If you live anywhere in the United States near marshlands or ponds, the cattail is a summertime staple. Known by science as the Broadleaf Cattail (Typha latifolia), these species of edible plant have offered generations of children fun and exciting ways to kick up their allergies. Colloquially referred to as “corn dog grass,” cattails can be popped open like cans of biscuits, releasing fluffy seed heads into the world like so much sneezing fairy dust. Case in point: the below video, which we found at BoingBoing. Watch in amazement as tiny cattails are cracked open to reveal their TARDIS-like properties. It’s the rural equivalent of watching an ASMR video or one of those loops of folks cutting up kinetic sandCase in point: the below video, which we found at BoingBoing. Watch in amazement as tiny cattails are cracked open to reveal their TARDIS-like properties. It’s the rural equivalent of watching an ASMR video or one of those loops of folks cutting up kinetic sand.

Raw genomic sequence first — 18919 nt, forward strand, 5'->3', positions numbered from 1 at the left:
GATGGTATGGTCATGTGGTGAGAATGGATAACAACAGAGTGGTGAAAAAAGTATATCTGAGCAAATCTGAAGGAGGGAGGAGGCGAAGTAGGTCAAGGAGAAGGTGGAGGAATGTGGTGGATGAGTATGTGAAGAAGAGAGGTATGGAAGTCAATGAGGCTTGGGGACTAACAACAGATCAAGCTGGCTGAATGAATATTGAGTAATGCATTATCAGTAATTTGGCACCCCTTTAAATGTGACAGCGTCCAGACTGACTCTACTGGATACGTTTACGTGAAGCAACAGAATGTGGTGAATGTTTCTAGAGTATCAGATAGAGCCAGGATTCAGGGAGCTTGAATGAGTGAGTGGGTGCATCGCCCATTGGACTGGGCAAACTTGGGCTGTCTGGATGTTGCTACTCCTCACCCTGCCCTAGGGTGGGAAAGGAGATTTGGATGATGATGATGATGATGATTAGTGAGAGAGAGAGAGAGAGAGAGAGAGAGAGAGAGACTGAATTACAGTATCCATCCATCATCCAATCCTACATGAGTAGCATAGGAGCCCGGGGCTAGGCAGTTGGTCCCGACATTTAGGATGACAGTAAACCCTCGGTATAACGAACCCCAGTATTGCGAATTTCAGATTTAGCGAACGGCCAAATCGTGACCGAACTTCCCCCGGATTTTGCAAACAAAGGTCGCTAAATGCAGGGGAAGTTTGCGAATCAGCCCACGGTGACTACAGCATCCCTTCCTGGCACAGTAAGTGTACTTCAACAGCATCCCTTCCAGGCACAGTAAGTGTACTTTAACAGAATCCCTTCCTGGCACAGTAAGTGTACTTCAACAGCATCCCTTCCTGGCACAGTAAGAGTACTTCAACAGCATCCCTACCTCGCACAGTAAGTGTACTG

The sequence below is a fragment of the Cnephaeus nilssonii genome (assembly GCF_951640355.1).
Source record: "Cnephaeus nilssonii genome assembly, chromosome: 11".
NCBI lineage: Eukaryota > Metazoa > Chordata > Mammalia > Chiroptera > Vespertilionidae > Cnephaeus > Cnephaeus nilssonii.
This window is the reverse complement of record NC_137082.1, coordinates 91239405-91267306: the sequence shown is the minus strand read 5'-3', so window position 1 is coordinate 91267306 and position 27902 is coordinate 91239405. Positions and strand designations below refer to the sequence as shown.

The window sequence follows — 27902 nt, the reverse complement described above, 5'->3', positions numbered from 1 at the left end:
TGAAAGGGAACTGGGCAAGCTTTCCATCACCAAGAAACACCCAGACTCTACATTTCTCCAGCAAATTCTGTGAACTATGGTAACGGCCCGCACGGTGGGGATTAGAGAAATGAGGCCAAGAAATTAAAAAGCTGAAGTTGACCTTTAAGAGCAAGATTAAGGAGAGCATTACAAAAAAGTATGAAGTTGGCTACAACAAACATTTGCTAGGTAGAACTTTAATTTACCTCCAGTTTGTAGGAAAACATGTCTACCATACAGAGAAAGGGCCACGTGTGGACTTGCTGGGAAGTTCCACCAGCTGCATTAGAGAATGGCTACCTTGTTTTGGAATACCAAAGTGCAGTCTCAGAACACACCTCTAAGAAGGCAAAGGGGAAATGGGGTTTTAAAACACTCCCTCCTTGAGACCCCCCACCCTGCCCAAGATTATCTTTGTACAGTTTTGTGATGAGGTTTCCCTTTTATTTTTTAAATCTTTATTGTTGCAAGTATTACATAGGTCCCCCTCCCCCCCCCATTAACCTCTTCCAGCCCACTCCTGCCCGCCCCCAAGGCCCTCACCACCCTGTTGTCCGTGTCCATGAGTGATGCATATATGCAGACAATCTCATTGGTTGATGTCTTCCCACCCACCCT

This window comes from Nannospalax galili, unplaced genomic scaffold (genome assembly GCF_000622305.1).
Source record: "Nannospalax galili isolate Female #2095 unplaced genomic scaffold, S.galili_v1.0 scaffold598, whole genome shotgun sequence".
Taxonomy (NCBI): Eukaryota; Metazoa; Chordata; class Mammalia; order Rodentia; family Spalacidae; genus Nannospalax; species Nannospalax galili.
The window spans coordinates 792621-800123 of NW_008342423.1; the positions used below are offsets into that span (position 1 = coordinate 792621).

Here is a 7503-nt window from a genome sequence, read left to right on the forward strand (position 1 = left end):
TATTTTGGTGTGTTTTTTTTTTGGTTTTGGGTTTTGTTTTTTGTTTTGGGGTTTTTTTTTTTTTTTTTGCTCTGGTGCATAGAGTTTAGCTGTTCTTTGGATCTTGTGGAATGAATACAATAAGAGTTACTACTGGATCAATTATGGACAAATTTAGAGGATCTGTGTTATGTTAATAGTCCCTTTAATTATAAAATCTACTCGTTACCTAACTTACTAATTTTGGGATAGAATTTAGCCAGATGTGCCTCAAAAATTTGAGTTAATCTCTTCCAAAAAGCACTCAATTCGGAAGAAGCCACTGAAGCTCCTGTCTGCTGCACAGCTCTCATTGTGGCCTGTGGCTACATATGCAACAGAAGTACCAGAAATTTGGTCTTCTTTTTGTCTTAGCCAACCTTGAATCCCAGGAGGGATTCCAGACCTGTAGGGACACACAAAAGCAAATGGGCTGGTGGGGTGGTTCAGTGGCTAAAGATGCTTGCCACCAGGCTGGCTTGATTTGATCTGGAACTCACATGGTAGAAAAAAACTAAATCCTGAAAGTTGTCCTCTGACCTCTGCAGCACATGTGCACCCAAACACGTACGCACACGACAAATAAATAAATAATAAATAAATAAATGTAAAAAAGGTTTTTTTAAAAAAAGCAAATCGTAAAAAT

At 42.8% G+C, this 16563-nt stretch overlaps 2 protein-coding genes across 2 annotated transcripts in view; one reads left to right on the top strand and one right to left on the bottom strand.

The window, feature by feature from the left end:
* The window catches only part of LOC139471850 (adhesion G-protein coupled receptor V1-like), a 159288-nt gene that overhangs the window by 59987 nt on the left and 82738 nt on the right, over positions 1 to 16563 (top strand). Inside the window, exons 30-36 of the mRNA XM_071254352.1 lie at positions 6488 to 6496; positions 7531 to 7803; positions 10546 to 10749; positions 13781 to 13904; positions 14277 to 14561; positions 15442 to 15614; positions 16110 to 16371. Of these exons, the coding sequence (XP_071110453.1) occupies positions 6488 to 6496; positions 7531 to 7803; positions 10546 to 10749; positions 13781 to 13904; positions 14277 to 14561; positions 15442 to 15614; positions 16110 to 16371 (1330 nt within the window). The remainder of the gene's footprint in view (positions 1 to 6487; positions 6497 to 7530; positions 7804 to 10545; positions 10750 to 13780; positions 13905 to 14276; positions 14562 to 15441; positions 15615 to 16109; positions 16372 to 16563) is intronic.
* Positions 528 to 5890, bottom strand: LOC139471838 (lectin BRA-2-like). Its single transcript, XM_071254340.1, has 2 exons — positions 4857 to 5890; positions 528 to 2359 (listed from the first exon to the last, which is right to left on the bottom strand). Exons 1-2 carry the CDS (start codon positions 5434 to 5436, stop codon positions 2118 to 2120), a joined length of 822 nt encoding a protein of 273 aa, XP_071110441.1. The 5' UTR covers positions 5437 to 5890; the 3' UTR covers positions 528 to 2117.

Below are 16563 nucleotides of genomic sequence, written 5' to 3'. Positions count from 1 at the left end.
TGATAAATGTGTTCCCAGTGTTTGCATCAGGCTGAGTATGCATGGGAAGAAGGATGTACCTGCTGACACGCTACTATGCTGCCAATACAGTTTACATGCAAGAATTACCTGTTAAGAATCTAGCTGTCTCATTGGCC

As the cattail video proves, each stalk contains an abundance of seeds. Studies have shown these hardy seeds can germinate up to 60 months after burrowing into the ground, making them prime invasive species candidates. The most effective deterrent to cattails overtaking an area is to literally kill it with fire. But that’s not to say this flora is simply taking up space; American Indians were utilizing every part of the cattail for hundreds of years, with even a war or two breaking out over control of the land they grew on. Over in Europe, indigenous populations were harvesting cattails as early as 30,000 years ago.
Cattails can be eaten raw as young sprouts or the flowering stalks can be boiled and eaten like corn-on-the-cob. As a grain, they can also be ground down into flour. Cattails were also used as a glue paste to caulk watercraft or to make a salve for wounds. The copious fluff was utilized as wound dressing, bed stuffing, and insulation for both clothing and housing.